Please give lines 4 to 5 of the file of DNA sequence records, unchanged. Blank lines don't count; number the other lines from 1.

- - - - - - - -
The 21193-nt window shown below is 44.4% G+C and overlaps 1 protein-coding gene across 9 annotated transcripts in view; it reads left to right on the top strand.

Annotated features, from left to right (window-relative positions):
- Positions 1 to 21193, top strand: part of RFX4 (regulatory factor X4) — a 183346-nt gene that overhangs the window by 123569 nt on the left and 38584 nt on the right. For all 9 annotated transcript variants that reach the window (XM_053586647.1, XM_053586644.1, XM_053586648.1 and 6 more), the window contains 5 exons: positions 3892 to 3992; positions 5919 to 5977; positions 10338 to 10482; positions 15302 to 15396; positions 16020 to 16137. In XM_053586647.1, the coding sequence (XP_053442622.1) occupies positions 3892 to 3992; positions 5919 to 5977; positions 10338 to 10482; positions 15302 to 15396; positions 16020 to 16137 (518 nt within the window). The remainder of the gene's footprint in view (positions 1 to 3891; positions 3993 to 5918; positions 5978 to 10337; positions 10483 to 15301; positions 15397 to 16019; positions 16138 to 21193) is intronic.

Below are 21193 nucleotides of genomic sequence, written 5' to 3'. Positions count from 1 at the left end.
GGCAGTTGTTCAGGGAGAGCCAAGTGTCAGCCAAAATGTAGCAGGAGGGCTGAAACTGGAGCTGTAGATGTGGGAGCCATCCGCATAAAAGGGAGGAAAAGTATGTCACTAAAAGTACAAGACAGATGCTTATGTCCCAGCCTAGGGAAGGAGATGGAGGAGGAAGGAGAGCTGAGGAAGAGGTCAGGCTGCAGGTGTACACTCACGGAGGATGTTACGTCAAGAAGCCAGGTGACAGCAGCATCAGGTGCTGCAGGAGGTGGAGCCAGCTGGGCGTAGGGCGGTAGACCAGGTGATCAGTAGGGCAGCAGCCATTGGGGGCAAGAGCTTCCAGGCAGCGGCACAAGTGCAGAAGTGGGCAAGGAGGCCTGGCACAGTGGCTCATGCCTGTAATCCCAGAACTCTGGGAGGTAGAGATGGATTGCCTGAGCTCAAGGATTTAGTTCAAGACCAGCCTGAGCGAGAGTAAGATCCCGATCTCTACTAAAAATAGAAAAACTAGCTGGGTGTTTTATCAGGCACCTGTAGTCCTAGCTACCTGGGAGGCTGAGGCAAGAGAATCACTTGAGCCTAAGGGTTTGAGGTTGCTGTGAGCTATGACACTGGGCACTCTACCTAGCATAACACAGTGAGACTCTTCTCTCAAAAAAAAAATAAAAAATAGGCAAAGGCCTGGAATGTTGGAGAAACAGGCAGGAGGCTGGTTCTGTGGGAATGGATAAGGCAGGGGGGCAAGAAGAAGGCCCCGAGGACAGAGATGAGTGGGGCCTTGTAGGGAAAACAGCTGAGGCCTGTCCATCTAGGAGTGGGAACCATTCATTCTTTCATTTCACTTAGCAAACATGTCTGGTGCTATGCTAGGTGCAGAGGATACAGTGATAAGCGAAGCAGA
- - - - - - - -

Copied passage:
Below are 21193 nucleotides of genomic sequence, written 5' to 3'. Positions count from 1 at the left end.
GGCAGTTGTTCAGGGAGAGCCAAGTGTCAGCCAAAATGTAGCAGGAGGGCTGAAACTGGAGCTGTAGATGTGGGAGCCATCCGCATAAAAGGGAGGAAAAGTATGTCACTAAAAGTACAAGACAGATGCTTATGTCCCAGCCTAGGGAAGGAGATGGAGGAGGAAGGAGAGCTGAGGAAGAGGTCAGGCTGCAGGTGTACACTCACGGAGGATGTTACGTCAAGAAGCCAGGTGACAGCAGCATCAGGTGCTGCAGGAGGTGGAGCCAGCTGGGCGTAGGGCGGTAGACCAGGTGATCAGTAGGGCAGCAGCCATTGGGGGCAAGAGCTTCCAGGCAGCGGCACAAGTGCAGAAGTGGGCAAGGAGGCCTGGCACAGTGGCTCATGCCTGTAATCCCAGAACTCTGGGAGGTAGAGATGGATTGCCTGAGCTCAAGGATTTAGTTCAAGACCAGCCTGAGCGAGAGTAAGATCCCGATCTCTACTAAAAATAGAAAAACTAGCTGGGTGTTTTATCAGGCACCTGTAGTCCTAGCTACCTGGGAGGCTGAGGCAAGAGAATCACTTGAGCCTAAGGGTTTGAGGTTGCTGTGAGCTATGACACTGGGCACTCTACCTAGCATAACACAGTGAGACTCTTCTCTCAAAAAAAAAATAAAAAATAGGCAAAGGCCTGGAATGTTGGAGAAACAGGCAGGAGGCTGGTTCTGTGGGAATGGATAAGGCAGGGGGGCAAGAAGAAGGCCCCGAGGACAGAGATGAGTGGGGCCTTGTAGGGAAAACAGCTGAGGCCTGTCCATCTAGGAGTGGGAACCATTCATTCTTTCATTTCACTTAGCAAACATGTCTGGTGCTATGCTAGGTGCAGAGGATACAGTGATAAGCGAAGCAGA